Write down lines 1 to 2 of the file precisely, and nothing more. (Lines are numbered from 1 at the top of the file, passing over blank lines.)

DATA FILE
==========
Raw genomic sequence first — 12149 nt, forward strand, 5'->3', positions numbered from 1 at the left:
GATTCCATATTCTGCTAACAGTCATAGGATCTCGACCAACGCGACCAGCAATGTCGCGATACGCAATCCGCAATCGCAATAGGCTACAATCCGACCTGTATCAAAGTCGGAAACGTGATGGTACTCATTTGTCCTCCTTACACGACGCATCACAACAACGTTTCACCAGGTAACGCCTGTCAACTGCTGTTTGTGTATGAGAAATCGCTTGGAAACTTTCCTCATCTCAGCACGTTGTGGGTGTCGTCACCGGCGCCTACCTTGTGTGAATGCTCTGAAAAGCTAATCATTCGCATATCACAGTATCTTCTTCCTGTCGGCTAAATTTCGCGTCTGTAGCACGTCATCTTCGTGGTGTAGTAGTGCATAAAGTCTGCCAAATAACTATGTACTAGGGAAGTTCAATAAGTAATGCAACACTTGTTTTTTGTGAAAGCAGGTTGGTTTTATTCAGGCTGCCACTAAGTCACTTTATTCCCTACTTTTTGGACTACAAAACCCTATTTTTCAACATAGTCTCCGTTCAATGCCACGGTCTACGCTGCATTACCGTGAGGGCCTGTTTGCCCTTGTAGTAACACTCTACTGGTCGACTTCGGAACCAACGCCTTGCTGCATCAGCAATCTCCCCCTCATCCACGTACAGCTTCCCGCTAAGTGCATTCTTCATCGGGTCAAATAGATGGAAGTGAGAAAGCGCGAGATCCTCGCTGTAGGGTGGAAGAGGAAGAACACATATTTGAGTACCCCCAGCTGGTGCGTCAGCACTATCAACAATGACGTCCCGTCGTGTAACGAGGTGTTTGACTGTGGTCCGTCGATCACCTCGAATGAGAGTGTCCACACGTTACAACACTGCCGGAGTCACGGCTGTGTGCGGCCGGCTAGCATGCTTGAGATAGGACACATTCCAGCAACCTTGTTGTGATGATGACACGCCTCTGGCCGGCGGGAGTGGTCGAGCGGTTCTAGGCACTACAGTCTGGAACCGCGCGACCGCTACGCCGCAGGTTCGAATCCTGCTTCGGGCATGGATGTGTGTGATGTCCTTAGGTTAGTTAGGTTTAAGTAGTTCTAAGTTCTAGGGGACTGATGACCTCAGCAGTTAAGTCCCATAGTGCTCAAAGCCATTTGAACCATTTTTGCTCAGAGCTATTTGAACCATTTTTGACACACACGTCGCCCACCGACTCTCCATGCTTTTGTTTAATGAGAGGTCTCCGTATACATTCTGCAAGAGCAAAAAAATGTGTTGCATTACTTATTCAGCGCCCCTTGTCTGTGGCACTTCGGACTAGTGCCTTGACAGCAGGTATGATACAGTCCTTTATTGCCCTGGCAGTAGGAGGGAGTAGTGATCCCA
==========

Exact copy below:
Raw genomic sequence first — 12149 nt, forward strand, 5'->3', positions numbered from 1 at the left:
GATTCCATATTCTGCTAACAGTCATAGGATCTCGACCAACGCGACCAGCAATGTCGCGATACGCAATCCGCAATCGCAATAGGCTACAATCCGACCTGTATCAAAGTCGGAAACGTGATGGTACTCATTTGTCCTCCTTACACGACGCATCACAACAACGTTTCACCAGGTAACGCCTGTCAACTGCTGTTTGTGTATGAGAAATCGCTTGGAAACTTTCCTCATCTCAGCACGTTGTGGGTGTCGTCACCGGCGCCTACCTTGTGTGAATGCTCTGAAAAGCTAATCATTCGCATATCACAGTATCTTCTTCCTGTCGGCTAAATTTCGCGTCTGTAGCACGTCATCTTCGTGGTGTAGTAGTGCATAAAGTCTGCCAAATAACTATGTACTAGGGAAGTTCAATAAGTAATGCAACACTTGTTTTTTGTGAAAGCAGGTTGGTTTTATTCAGGCTGCCACTAAGTCACTTTATTCCCTACTTTTTGGACTACAAAACCCTATTTTTCAACATAGTCTCCGTTCAATGCCACGGTCTACGCTGCATTACCGTGAGGGCCTGTTTGCCCTTGTAGTAACACTCTACTGGTCGACTTCGGAACCAACGCCTTGCTGCATCAGCAATCTCCCCCTCATCCACGTACAGCTTCCCGCTAAGTGCATTCTTCATCGGGTCAAATAGATGGAAGTGAGAAAGCGCGAGATCCTCGCTGTAGGGTGGAAGAGGAAGAACACATATTTGAGTACCCCCAGCTGGTGCGTCAGCACTATCAACAATGACGTCCCGTCGTGTAACGAGGTGTTTGACTGTGGTCCGTCGATCACCTCGAATGAGAGTGTCCACACGTTACAACACTGCCGGAGTCACGGCTGTGTGCGGCCGGCTAGCATGCTTGAGATAGGACACATTCCAGCAACCTTGTTGTGATGATGACACGCCTCTGGCCGGCGGGAGTGGTCGAGCGGTTCTAGGCACTACAGTCTGGAACCGCGCGACCGCTACGCCGCAGGTTCGAATCCTGCTTCGGGCATGGATGTGTGTGATGTCCTTAGGTTAGTTAGGTTTAAGTAGTTCTAAGTTCTAGGGGACTGATGACCTCAGCAGTTAAGTCCCATAGTGCTCAAAGCCATTTGAACCATTTTTGCTCAGAGCTATTTGAACCATTTTTGACACACACGTCGCCCACCGACTCTCCATGCTTTTGTTTAATGAGAGGTCTCCGTATACATTCTGCAAGAGCAAAAAAATGTGTTGCATTACTTATTCAGCGCCCCTTGTCTGTGGCACTTCGGACTAGTGCCTTGACAGCAGGTATGATACAGTCCTTTATTGCCCTGGCAGTAGGAGGGAGTAGTGATCCCA